Rolling Through Risks: A Look At Injury In Junior Roller Derby
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You may be familiar with adult roller derby, but how about Junior Roller Derby?
Much like its adult counterpart, a game of junior roller derby includes two teams of five roller skating on an oval track as they block their opponent’s point-scorers, called jammers, from lapping them while advancing their own within two-minute bouts.
But it’s not all fun and games. There’s always a chance for accidents that could lead to injury, even with mandatory safety equipment.
So why would a parent be okay with their kids in Junior Roller Derby?
Phil Honeywell, merchandise and marketing chair for the Wheat Whackers in Pullman, Wash., says it is common for parents to have safety concerns. Inviting worried parents to observe practice sessions helps reassure them, Honeywell says. They get to see their kids learning the necessary safety procedures, such as placing one’s legs and arms close to the chest to cushion the impact of a forward fall.
“It’s not that it isn’t without risk. But with the gear that the kids wear, with what they practice, junior derby does a really good job of mitigating that risk as best they can. There are injuries in every sport that you want your kids to do… [junior roller derby] is no worse, and it’s no better.”
17-year-old Max Honeywell, one of Phil’s sons in the sport, skates regularly for both the Wheat Whackers and Cherry Bomb Brawlers in Spokane. He started playing the sport three years ago after trying soccer. Max says that outside of a few scratches, the only time he needed medical attention for an injury was during a game in Salt Lake City. He fell on concrete and sustained a deep tissue bruise to his knee.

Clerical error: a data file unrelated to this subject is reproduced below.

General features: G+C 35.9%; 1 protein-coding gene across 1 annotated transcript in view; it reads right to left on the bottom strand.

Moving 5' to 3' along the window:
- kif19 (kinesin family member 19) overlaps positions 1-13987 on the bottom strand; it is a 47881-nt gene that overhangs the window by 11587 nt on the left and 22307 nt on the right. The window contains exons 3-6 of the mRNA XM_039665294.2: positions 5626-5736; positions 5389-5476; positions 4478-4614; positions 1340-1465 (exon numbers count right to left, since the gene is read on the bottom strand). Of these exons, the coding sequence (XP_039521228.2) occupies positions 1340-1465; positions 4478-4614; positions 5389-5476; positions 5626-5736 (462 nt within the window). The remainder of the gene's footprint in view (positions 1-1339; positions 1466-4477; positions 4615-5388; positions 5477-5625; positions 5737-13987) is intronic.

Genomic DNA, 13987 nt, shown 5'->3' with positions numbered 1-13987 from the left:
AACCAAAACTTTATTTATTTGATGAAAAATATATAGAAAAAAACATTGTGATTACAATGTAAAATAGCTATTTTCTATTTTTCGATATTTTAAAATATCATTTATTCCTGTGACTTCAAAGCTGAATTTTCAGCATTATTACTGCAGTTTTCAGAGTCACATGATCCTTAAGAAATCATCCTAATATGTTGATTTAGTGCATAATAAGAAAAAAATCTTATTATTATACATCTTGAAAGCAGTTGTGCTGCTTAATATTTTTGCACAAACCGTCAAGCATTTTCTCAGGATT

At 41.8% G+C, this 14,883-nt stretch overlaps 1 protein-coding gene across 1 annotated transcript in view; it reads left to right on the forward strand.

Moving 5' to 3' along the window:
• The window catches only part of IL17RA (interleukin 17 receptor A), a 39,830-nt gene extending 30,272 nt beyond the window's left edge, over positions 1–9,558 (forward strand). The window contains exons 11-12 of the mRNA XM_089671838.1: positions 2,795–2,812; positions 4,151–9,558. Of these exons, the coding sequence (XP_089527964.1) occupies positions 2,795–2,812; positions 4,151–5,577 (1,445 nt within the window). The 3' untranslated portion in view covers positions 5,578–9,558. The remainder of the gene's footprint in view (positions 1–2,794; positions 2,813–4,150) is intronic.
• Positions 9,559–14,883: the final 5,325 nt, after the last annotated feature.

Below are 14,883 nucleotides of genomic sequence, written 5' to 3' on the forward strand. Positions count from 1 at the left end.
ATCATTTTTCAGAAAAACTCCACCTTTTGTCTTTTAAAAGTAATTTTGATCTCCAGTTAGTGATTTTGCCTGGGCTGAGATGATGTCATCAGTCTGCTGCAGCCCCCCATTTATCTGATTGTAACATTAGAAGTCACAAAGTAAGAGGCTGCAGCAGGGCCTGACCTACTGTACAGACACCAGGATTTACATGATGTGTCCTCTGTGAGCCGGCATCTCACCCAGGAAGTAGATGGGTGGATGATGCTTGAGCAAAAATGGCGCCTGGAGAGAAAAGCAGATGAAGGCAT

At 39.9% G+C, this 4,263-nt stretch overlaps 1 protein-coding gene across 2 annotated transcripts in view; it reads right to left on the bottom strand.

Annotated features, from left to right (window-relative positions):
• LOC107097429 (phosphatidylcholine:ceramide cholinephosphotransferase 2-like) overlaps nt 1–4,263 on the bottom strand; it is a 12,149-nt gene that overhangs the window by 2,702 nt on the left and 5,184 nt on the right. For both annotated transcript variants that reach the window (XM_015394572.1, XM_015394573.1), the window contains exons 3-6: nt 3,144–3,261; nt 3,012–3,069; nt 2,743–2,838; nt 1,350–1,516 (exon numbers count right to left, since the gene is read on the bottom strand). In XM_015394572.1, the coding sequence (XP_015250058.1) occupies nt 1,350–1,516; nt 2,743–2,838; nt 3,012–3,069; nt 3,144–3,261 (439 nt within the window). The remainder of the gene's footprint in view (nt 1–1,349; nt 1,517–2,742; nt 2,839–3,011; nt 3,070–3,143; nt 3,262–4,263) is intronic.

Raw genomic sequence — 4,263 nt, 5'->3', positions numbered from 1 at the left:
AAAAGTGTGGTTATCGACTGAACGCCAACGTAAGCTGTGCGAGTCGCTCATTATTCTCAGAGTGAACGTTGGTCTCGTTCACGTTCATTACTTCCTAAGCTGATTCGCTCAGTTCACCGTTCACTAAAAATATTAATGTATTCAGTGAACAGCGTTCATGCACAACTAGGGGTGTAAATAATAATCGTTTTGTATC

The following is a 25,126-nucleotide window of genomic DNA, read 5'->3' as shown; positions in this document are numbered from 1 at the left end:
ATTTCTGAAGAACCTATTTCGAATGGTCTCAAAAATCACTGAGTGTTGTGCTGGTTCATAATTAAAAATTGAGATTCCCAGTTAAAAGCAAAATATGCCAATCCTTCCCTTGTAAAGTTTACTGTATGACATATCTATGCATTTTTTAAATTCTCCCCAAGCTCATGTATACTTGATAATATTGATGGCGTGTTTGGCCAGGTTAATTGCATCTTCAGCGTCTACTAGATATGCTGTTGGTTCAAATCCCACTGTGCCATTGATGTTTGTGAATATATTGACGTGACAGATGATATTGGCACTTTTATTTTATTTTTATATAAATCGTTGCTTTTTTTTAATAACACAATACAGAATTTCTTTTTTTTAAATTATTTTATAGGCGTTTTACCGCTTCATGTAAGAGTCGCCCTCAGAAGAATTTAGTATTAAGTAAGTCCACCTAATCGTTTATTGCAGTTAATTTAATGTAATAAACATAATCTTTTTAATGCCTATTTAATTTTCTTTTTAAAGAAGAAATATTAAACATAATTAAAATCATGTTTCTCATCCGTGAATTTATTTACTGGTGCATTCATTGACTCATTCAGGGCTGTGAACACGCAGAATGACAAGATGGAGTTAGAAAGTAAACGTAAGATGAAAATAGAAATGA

“I was trying to get around someone, I didn’t realize that my kneepad had slid down a little bit… but they tripped me and I fell down on my bare knee, and that really hurt,” Max says. “And then the person fell on top of my legs. I almost dislocated [or] broke my knee. I actually had to use a wheelchair to get around the venue because I could not put any weight on it.”
According to a recent study on derby-related injuries from the International Journal Of Injury Control And Safety Promotion, leg-related injuries like Max’s are the most common types of injuries at the adult level. Injuries to the ankles and knees make up 23 and 21 percent, respectively. Other injuries include those to the head at 11 percent, with diagnosed concussions making up the bulk of that.
When Southern Illinois University-Edwardsville Professor of Public Health Michelle Cathorall started studying roller derby injuries several years ago she said there was a lack of medical research on the sport, even less so at the junior level. Cathorall thinks this is likely due to the sport having a niche audience, a challenge that affected her research initially.
“The information on the sport is so small that [my editors said] it wouldn’t appeal to a broad enough section of our readership,” Cathorall says. “But I found a couple of journals willing to take the risk and publish it, and I think that was because it is a growing sport.”
Cathorall has completed two studies on roller derby injuries, and is working on an app designed to avoid potentially inaccurate memory recall by collecting data on derby-related injuries directly and anonymously from players. Using the data, Cathorall wishes to create an injury prevention program specific to roller derby, and may pursue research on junior roller derby in the future.
The app in development is slated for a pilot test sometime during summer 2019. Until then, junior roller derby players and parents will have to wait for further research on adult leagues for injury information.
Phil Honeywell says the junior roller derby experience has been a positive one for him and his children ever since they first started the sport.
“As a parent, it’s really fun to look out and see all three of my kids [play together]. I look out and there’s Max jamming, [his siblings] are blocking. That’s pretty freaking cool.”
Copyright 2018 Northwest Public Broadcasting
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